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PM kicks off UK tour with $1 billion in deals   2008-03-05 - VNS

Prime Minister Nguyen Tan Dung began his visit to the United Kingdom with a meeting with Lord Mayor of London David Lewis and by witnessing the signing of deals worth US$1 billion between UK and Vietnamese businesses.

Prime Minister Nguyen Tan Dung addresses financial experts in the City of London yesterday. — VNA/VNS Duc Tam

LONDON— Prime Minister Nguyen Tan Dung began his visit to the United Kingdom with a meeting with Lord Mayor of London David Lewis and by witnessing the signing of deals worth US$1 billion between UK and Vietnamese businesses.

The deals included a reciprocal agreement between PetroVietnam and the UK-based exploration and production company, Salamander, under which PetroVietnam would take a working interest as a partner in Salamader’s Block operation and Salamander would take a working interest as a partner in PetroVietnam’s Champasak and Sanravan Block operation;

An additional agreement was struck between PetroVietnam and oil and gas company Soco International under which PetroVietnam would take over Soco exploration acreage in the Republic of Congo and the Democratic Republic of Congo.

Among other contracts signed, Standard Chartered Bank agreed to provide funding to Viet Nam’s Incombank that would enable it to achieve the minimum capital holdings required for equitisation, while Bao Viet and Lilama asigned agreements respectively with HSBC and Mott MacDonald on consultancy and training.

Meeting the Lord Mayor

In his meeting with Lewis, Dung said that he was delighted to visit the City of London financial centre and said finance and banking played an important role in socio-economic development in Viet Nam. The sector had much undeveloped potential in Viet Nam, he added.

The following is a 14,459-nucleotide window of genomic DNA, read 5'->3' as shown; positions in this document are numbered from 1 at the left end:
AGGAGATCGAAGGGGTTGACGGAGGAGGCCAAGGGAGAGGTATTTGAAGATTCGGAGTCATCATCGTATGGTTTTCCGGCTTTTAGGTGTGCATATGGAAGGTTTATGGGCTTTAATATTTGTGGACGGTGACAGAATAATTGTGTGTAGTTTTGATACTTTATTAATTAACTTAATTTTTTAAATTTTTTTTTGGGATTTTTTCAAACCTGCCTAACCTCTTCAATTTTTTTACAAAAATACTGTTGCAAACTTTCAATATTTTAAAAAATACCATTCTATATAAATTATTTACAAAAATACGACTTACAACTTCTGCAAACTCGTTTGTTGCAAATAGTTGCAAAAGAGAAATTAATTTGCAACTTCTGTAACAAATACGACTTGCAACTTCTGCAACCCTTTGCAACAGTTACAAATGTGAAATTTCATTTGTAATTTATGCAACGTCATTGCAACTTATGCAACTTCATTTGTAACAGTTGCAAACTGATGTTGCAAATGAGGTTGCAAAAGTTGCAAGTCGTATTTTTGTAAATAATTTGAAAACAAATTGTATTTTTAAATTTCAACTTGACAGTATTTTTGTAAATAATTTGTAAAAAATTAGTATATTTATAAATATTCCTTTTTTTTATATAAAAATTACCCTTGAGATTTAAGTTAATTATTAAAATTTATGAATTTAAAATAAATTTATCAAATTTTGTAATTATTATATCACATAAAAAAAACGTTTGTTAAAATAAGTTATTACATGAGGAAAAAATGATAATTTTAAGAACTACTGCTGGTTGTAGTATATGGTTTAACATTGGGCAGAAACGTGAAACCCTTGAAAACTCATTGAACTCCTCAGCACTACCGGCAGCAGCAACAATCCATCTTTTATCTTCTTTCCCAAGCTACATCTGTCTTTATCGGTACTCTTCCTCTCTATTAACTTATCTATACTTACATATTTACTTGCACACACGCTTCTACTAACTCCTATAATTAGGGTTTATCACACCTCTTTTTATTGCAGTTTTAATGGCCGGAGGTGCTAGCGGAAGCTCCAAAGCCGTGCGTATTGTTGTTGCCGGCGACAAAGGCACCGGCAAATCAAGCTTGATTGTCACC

Viet Nam’s Government was exerting every effort to develop a safe and effective banking and financial system to meet the demand for fast but sustainable development of the national economy, Dung said.

Dung applauded the co-operation between the London financial centre and UK financial institutions with Vietnamese partners in the past few years, saying the co-operation had brought practical results for both countries. He said Viet Nam hoped to receive support from the London financial centre and from UK financial institutions in the training of banking and financial professionals.

Viet Nam would continue to create favourable conditions for financial institutions to expand and increase their effectiveness, said Dung, and to that end Viet Nam had agreed to licence the establishment of wholly-foreign invested banks by HSBC and UK-based Standard Chartered in Viet Nam.

Lewis noted the economic achievements of Viet Nam, especially in developing its financial markets. He said the City of London looked to co-operate more effectively with Viet Nam in this area.

Speaking at another meeting with Lewis and businesses at the London financial centre, Dung said Viet Nam had established friendly relations with the UK, especially in trade, investment and education.

Bilateral trade in 2007 was nearly US$1.7 billion, an increase of 21 per cent compared over 2006. UK investors have licensed 100 investment projects in Viet Nam with a capital of nearly $1.5 billion, ranking third among EU countries investing in Viet Nam.

About 6,000 Vietnamese students were studying in the UK, noted Dung.

Viet Nam would do its best to bring relations with the UK in commerce, trade, investment, culture, education and science to a new height, he added. Viet Nam was already creating every possible condition to faciliate investment. Foreign investors were an integral part of Viet Nam’s economy and would be treated as equal to domestic businesses, Dung said.

Overcoming hurdles

At an earlier meeting with UK leading financial and investment experts, Dung said Viet Nam remained a developing country with low income and facing many difficulties and challenges despite its achievements.

He cited the low level of competitiveness of the national economy, lack of skilled human resources, and high inflation rate as obstacles.

Even though faced with these difficulties and challenges, Dung said Viet Nam was intensifying its efforts to escape from poverty and achieve an average income of more than $1,000 per capita per year by 2010.

The Government was implementing measures to control inflation and draw investment to development projects, Dung said.

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